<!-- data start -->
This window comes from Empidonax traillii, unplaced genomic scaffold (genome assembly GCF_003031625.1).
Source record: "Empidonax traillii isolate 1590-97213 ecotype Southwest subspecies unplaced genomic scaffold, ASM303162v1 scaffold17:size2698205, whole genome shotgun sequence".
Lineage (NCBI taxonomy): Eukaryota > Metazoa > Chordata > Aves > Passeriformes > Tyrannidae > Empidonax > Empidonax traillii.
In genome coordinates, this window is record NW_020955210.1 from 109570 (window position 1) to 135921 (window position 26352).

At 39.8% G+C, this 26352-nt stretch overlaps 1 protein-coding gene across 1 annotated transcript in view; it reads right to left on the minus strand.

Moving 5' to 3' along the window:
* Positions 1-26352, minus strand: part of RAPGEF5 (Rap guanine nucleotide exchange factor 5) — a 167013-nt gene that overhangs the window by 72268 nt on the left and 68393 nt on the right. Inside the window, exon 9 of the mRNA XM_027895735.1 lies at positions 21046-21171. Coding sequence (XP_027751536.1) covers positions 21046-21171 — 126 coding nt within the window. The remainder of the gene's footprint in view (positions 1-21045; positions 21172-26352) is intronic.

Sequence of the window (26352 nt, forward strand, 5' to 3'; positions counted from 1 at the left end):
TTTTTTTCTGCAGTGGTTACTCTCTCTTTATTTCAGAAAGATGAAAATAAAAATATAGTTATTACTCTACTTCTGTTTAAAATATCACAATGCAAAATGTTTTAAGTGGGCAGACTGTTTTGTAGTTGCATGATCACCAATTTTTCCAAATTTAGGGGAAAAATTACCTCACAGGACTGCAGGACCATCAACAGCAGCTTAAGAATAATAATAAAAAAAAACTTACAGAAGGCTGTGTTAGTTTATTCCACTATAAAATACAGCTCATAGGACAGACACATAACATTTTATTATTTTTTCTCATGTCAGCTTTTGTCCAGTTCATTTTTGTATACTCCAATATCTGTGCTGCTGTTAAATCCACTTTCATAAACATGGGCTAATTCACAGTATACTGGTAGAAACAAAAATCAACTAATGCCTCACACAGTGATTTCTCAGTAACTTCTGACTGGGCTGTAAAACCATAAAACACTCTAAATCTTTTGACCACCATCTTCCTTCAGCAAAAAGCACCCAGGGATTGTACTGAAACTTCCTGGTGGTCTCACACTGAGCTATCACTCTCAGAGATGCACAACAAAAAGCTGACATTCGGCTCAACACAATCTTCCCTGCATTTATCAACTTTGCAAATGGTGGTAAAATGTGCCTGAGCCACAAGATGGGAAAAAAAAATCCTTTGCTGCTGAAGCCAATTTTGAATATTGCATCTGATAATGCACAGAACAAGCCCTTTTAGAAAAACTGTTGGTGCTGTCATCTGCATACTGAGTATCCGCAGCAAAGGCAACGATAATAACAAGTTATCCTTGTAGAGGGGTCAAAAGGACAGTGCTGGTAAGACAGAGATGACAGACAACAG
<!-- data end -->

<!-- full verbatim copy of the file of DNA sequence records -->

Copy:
This window comes from Empidonax traillii, unplaced genomic scaffold (genome assembly GCF_003031625.1).
Source record: "Empidonax traillii isolate 1590-97213 ecotype Southwest subspecies unplaced genomic scaffold, ASM303162v1 scaffold17:size2698205, whole genome shotgun sequence".
Lineage (NCBI taxonomy): Eukaryota > Metazoa > Chordata > Aves > Passeriformes > Tyrannidae > Empidonax > Empidonax traillii.
In genome coordinates, this window is record NW_020955210.1 from 109570 (window position 1) to 135921 (window position 26352).

At 39.8% G+C, this 26352-nt stretch overlaps 1 protein-coding gene across 1 annotated transcript in view; it reads right to left on the minus strand.

Moving 5' to 3' along the window:
* Positions 1-26352, minus strand: part of RAPGEF5 (Rap guanine nucleotide exchange factor 5) — a 167013-nt gene that overhangs the window by 72268 nt on the left and 68393 nt on the right. Inside the window, exon 9 of the mRNA XM_027895735.1 lies at positions 21046-21171. Coding sequence (XP_027751536.1) covers positions 21046-21171 — 126 coding nt within the window. The remainder of the gene's footprint in view (positions 1-21045; positions 21172-26352) is intronic.

Sequence of the window (26352 nt, forward strand, 5' to 3'; positions counted from 1 at the left end):
TTTTTTTCTGCAGTGGTTACTCTCTCTTTATTTCAGAAAGATGAAAATAAAAATATAGTTATTACTCTACTTCTGTTTAAAATATCACAATGCAAAATGTTTTAAGTGGGCAGACTGTTTTGTAGTTGCATGATCACCAATTTTTCCAAATTTAGGGGAAAAATTACCTCACAGGACTGCAGGACCATCAACAGCAGCTTAAGAATAATAATAAAAAAAAACTTACAGAAGGCTGTGTTAGTTTATTCCACTATAAAATACAGCTCATAGGACAGACACATAACATTTTATTATTTTTTCTCATGTCAGCTTTTGTCCAGTTCATTTTTGTATACTCCAATATCTGTGCTGCTGTTAAATCCACTTTCATAAACATGGGCTAATTCACAGTATACTGGTAGAAACAAAAATCAACTAATGCCTCACACAGTGATTTCTCAGTAACTTCTGACTGGGCTGTAAAACCATAAAACACTCTAAATCTTTTGACCACCATCTTCCTTCAGCAAAAAGCACCCAGGGATTGTACTGAAACTTCCTGGTGGTCTCACACTGAGCTATCACTCTCAGAGATGCACAACAAAAAGCTGACATTCGGCTCAACACAATCTTCCCTGCATTTATCAACTTTGCAAATGGTGGTAAAATGTGCCTGAGCCACAAGATGGGAAAAAAAAATCCTTTGCTGCTGAAGCCAATTTTGAATATTGCATCTGATAATGCACAGAACAAGCCCTTTTAGAAAAACTGTTGGTGCTGTCATCTGCATACTGAGTATCCGCAGCAAAGGCAACGATAATAACAAGTTATCCTTGTAGAGGGGTCAAAAGGACAGTGCTGGTAAGACAGAGATGACAGACAACAG